Report showcases volunteer pollution sampling project in the Milford Haven Waterway
A water quality citizen science project funded by Natural Resources Wales (NRW) has published its final report.
SWEPT (Surveying the Waterway Environment for Pollution Threats) has seen over 100 volunteers conducting repeat surveys of stretches of the shore within the Milford Haven Waterway, testing water samples for levels of nitrates and phosphates.
The resulting detailed picture of nitrate pollution will be an invaluable resource for NRW officers to target their efforts in helping to reduce the amount of pollution which enters the Waterway.
SWEPT was led by the partnership of managers for the Pembrokeshire Marine Special Area of Conservation, in collaboration with the West Wales Rivers Trust, Pembrokeshire Coastal Forum and the Darwin Centre. Expert input from NRW staff benefitted the project enormously.
The SWEPT project won The Park Protector Award 2019, run by Campaign for National Parks - the charity for England and Wales’ 13 National Parks. The award (a grant of £2000 sponsored by the Ramblers Holiday’s Charitable Trust), celebrates and supports projects that make a difference to protecting some of the most famous countryside in the world.
Sue Burton, Pembrokeshire Marine Special Area of Conservation Officer said:
“The quality and amount of data generated by our enthusiastic volunteers has far exceeded our expectations. During what is officially UK Volunteers’ Week, I thank all the volunteers for their invaluable contribution.”
“The grant enabled us to do a thorough job on the report, maps and appendices, making it into a valuable resource for people wanting to replicate the methodology themselves.”
During the four months of surveying the Milford Haven Waterway, 2105 photos and close to 900 nitrate and phosphate tests were taken by volunteers. In addition, four canoe trips collected data from hard to reach areas and university students have been involved in data collection and analysis.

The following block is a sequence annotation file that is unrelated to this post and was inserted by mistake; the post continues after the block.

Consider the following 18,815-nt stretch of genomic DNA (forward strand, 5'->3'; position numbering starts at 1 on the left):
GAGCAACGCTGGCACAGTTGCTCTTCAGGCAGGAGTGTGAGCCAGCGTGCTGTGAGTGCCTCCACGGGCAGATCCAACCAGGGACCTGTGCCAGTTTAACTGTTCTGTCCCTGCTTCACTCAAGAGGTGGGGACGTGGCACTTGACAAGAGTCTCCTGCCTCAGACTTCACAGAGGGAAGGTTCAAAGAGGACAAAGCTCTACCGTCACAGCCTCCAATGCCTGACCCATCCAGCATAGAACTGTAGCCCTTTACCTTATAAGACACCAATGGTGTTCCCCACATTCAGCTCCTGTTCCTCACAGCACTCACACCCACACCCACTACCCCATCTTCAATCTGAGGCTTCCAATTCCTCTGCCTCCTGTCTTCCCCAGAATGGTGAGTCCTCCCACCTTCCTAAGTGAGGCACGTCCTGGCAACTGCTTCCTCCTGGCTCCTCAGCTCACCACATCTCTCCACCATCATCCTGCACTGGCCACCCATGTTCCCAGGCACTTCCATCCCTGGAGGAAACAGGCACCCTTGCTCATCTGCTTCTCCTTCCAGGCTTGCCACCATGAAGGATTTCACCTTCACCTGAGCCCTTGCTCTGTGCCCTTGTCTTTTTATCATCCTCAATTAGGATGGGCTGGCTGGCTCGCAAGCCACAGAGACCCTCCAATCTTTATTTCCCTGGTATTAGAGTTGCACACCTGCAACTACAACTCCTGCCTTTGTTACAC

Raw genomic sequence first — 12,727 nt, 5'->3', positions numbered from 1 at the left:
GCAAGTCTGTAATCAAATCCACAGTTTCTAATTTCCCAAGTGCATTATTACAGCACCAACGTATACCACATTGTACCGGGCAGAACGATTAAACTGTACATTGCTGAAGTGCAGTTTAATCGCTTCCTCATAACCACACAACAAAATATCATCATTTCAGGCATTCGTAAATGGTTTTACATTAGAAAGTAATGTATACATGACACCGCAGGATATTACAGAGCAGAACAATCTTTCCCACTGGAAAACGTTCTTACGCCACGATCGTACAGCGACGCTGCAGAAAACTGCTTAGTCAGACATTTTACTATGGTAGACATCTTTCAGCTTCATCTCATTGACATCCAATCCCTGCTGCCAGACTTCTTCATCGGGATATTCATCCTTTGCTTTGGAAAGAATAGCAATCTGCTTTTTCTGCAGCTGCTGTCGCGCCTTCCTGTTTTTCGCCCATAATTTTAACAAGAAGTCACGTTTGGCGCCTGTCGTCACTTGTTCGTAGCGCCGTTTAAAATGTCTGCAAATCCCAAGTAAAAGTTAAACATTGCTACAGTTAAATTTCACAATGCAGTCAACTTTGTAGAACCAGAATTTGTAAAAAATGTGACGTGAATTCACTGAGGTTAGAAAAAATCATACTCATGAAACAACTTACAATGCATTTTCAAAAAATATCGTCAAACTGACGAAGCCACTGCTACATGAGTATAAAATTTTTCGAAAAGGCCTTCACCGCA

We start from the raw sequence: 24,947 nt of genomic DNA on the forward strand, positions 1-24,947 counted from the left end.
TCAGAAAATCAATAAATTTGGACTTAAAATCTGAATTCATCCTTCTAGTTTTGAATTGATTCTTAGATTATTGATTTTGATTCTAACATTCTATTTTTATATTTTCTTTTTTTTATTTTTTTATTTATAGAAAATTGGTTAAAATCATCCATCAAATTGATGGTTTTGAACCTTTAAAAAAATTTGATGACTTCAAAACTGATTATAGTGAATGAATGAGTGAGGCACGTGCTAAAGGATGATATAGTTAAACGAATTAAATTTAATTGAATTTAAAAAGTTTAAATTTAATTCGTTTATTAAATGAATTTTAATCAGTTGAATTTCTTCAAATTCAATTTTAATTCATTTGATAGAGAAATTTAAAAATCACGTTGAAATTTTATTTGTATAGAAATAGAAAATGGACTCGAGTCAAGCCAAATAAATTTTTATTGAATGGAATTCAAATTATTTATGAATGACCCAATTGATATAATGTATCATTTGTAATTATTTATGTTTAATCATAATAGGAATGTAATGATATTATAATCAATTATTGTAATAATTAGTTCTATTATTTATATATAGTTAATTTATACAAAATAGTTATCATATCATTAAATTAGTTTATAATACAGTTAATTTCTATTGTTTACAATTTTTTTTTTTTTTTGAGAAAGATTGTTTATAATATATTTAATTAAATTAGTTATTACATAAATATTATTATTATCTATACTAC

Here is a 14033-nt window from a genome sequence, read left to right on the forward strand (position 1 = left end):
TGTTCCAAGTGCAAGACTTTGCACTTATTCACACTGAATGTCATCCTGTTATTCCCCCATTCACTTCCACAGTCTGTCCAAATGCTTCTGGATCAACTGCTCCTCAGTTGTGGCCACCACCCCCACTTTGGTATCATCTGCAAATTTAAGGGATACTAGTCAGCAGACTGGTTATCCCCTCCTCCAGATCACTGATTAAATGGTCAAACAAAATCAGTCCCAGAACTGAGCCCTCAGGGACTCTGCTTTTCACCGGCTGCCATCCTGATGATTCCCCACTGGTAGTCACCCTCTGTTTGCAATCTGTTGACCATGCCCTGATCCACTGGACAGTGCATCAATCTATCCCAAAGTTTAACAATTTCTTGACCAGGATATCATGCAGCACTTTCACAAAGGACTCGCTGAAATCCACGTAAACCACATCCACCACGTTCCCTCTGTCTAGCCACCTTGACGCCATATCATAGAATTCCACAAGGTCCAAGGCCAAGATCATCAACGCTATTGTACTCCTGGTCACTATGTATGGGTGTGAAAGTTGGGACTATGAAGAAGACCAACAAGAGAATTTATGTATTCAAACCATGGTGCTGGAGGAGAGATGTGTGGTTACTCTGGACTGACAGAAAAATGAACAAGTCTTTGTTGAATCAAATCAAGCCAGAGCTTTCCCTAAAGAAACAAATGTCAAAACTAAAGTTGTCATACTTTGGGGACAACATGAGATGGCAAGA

“Including local people in local environmental issues aids awareness and understanding of human impacts and this provides real impetus for environmental protection.”
“We should all be more aware of our close connection to the sea and take actions to look after it and its wildlife, whether that is being careful of how we dispose of our waste, mindful of what we flush down drains, or how we use the sea and interact with wildlife.”
Anne Bunker, NRW Senior Marine Advisor said:
“The Pembrokeshire Marine Special Area of Conservation (SAC) is currently in unfavourable condition within the waterway - the inner section of the waterway, Pembroke river and upstream, is currently failing to meet ‘good’ status, which is required for EU Water Framework Directive compliance by 2027.”
“The data will fill gaps in NRW’s data coverage and will help NRW to prioritise land conservation actions and lead to environmental improvements.”
“In addition to the water quality results, volunteers also collected information on marine litter, non-native species and any other pollution threats, such as oil or fly tipping.”
“All immediate pollution concerns logged during the fieldwork were followed up and resolved by NRW.”
A Big River Clean-up, led by the Pembrokeshire Coast National Park Authority, has removed large amounts of marine litter from ‘hot spots’ highlighted by survey volunteers.